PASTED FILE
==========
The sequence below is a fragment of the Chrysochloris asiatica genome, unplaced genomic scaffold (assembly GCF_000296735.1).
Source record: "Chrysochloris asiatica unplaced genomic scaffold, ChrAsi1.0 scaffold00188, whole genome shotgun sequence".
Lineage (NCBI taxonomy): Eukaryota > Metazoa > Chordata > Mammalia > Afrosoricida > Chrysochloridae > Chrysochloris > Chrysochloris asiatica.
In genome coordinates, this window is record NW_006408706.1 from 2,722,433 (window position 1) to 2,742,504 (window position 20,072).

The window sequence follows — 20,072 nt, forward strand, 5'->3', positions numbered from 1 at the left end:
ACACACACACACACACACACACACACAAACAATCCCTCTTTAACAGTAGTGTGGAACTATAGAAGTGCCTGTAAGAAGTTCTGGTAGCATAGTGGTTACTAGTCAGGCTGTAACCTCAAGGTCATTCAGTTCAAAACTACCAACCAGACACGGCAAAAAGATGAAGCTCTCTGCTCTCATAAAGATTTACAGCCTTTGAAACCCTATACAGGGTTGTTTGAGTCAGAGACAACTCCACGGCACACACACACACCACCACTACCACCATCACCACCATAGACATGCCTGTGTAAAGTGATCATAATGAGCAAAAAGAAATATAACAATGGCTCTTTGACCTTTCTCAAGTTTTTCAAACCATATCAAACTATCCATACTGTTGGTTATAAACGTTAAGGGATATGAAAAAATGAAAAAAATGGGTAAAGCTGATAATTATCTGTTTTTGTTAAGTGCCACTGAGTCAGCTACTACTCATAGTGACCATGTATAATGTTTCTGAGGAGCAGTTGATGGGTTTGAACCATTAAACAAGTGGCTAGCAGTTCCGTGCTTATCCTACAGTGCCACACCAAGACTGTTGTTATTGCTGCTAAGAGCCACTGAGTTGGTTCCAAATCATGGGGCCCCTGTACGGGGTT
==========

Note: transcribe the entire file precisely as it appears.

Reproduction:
The sequence below is a fragment of the Chrysochloris asiatica genome, unplaced genomic scaffold (assembly GCF_000296735.1).
Source record: "Chrysochloris asiatica unplaced genomic scaffold, ChrAsi1.0 scaffold00188, whole genome shotgun sequence".
Lineage (NCBI taxonomy): Eukaryota > Metazoa > Chordata > Mammalia > Afrosoricida > Chrysochloridae > Chrysochloris > Chrysochloris asiatica.
In genome coordinates, this window is record NW_006408706.1 from 2,722,433 (window position 1) to 2,742,504 (window position 20,072).

The window sequence follows — 20,072 nt, forward strand, 5'->3', positions numbered from 1 at the left end:
ACACACACACACACACACACACACACAAACAATCCCTCTTTAACAGTAGTGTGGAACTATAGAAGTGCCTGTAAGAAGTTCTGGTAGCATAGTGGTTACTAGTCAGGCTGTAACCTCAAGGTCATTCAGTTCAAAACTACCAACCAGACACGGCAAAAAGATGAAGCTCTCTGCTCTCATAAAGATTTACAGCCTTTGAAACCCTATACAGGGTTGTTTGAGTCAGAGACAACTCCACGGCACACACACACACCACCACTACCACCATCACCACCATAGACATGCCTGTGTAAAGTGATCATAATGAGCAAAAAGAAATATAACAATGGCTCTTTGACCTTTCTCAAGTTTTTCAAACCATATCAAACTATCCATACTGTTGGTTATAAACGTTAAGGGATATGAAAAAATGAAAAAAATGGGTAAAGCTGATAATTATCTGTTTTTGTTAAGTGCCACTGAGTCAGCTACTACTCATAGTGACCATGTATAATGTTTCTGAGGAGCAGTTGATGGGTTTGAACCATTAAACAAGTGGCTAGCAGTTCCGTGCTTATCCTACAGTGCCACACCAAGACTGTTGTTATTGCTGCTAAGAGCCACTGAGTTGGTTCCAAATCATGGGGCCCCTGTACGGGGTT